Ben Affleck's been busy since his last directorial outing in Argo.  While Live by Night is out soon and his own Batman project is in pre-production, he's knocked out a turn as high-functioning maths savant with a secret in The Accountant.

Autism provides an interesting tool for a movie's main character.  Not only can you provide them with a specialty (here it's mathematics) but also a skill-set with which they see the world.  It's an intriguing proposition, especially when the condition provides super-human gifts.  Not only does Affelck's Christian Wolff have the ability to dismantle years of financial records, but also steely executed combat techniques.  It's a far cry from Dustin Hoffman's method interpretation in Rain Man and while it does take a few leaps in logic, it's not wholly unsatisfying.  

Although the set up is simple enough, it's shrouded by conjoined story lines and running flashbacks, which explain how a man who wears a pocket protector and would rather not have the food on his plate touch could give Bourne a run for his money.  Once JK Simmons Treasury Investigator is involved and Wolff takes a job at a robotics company to throw the feds off the ill-gotten-gains he's wracking up, it starts to get interesting.  However, Gavin O'Connor's pace is at times so deliberate that the momentum built by it's carefully crafted suspense is muted.  The real draw in The Accountant's narrative is how it unfolds.  Not only do we learn clues from the Feds investigation, but as we examine Wolff the layers of how he has come to be are peeled.  That being said, the slow pace does lend a shock-value to any action.  Rather than slickly shot set-pieces, violence is explosive and brutal.  Regardless of how economically and sure-fire the execution is, it does come as a shock.  Even towards the films climax, against multiple enemies, there's still a feeling of practicality and well thought out improvisation.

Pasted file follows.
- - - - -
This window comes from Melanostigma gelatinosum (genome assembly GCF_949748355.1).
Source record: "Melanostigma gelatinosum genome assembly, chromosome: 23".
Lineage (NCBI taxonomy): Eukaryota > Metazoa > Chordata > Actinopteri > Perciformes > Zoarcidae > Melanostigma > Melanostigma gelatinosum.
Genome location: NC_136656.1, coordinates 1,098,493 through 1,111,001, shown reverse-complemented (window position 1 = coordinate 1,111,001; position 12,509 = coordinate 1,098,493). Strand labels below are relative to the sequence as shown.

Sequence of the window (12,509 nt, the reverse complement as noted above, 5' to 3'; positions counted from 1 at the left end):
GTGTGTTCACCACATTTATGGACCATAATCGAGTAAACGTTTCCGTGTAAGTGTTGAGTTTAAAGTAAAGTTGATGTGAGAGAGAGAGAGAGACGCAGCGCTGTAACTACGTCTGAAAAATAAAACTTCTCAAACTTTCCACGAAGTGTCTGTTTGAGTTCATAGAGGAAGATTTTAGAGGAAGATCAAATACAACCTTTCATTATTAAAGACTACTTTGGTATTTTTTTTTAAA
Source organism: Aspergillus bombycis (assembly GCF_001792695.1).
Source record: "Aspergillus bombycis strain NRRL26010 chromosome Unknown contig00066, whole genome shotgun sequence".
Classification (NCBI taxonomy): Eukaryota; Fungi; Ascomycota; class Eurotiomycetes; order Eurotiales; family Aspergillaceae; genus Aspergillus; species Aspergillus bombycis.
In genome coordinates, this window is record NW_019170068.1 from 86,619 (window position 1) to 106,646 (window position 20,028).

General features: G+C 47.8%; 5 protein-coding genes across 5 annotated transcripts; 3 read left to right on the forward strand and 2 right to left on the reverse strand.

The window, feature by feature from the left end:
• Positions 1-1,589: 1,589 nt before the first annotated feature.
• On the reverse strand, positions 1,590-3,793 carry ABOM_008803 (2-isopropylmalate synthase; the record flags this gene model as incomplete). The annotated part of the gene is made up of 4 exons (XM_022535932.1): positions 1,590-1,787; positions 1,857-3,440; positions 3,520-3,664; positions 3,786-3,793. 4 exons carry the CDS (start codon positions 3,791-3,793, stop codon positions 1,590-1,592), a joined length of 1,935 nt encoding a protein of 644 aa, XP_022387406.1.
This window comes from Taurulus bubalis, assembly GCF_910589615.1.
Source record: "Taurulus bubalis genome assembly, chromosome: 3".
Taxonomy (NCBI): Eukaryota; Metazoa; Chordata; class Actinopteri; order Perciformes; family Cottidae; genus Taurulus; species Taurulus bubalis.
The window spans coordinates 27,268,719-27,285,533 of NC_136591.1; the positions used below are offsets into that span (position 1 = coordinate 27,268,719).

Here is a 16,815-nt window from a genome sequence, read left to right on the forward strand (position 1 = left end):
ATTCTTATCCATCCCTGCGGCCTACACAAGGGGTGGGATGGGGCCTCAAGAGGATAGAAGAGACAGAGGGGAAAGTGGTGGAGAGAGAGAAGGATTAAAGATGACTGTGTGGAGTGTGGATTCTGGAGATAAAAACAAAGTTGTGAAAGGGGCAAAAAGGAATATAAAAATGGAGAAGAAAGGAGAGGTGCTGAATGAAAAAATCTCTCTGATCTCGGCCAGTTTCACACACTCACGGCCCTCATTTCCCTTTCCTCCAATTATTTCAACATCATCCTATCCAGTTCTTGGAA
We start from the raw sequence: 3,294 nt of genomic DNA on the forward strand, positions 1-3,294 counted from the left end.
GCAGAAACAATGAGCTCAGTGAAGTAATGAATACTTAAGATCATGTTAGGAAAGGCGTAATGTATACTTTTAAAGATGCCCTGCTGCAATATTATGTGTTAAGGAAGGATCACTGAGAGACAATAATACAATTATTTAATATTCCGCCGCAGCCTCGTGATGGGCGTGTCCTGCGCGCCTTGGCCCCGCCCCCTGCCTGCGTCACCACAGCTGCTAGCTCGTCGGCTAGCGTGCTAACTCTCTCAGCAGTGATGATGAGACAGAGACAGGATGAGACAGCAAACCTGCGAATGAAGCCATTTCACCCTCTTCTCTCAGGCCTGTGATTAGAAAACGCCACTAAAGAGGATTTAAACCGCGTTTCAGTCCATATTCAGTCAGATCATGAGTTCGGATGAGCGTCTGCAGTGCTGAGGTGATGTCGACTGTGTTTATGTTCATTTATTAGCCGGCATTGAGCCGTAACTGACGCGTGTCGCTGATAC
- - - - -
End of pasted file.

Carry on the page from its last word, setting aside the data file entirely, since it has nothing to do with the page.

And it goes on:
While The Accountant is successful on the whole, it does struggle in it's effectiveness.  Affleck plays the high-functioning autism well.  The misunderstanding of emotional cues and inability to make eye contact are ever-present, but then it's mentioned too often.  Although movies need to placate the least attentive audience member, this underlining feels heavy handed to those paying attention.  It would be better to just trust the audience the film was made for rather than hedge narrative bets.  Similarly, while the flashbacks serve to help us understand Wolff and his capability, showing him and his brother training in Kung-Fu, under their father's supervision, feel like they belong to another film.  

The Accountant is still stronger than a lot of the fare that Hollywood wheel out under the guise of thriller.  The additions to the formula are effective in raising the film from the stock plot and offer enough to keep it compelling, but it doesn't always have the strength of it's convictions.  While it's explained that he's high-functioning and indeed wants to connect with others, the obstacles his condition causes can be overcome if we need to move on quickly.  Then the final bookend undermines the more serious tone of the film and feels like a last-minute bid to pleasantly wrap up Wolff's ongoing struggle.  Whether it's a studio's notes or lack of strength, you can't help but feel both the audience and Wolff deserve a little bit more. 

3* - Batman Vs Uberman

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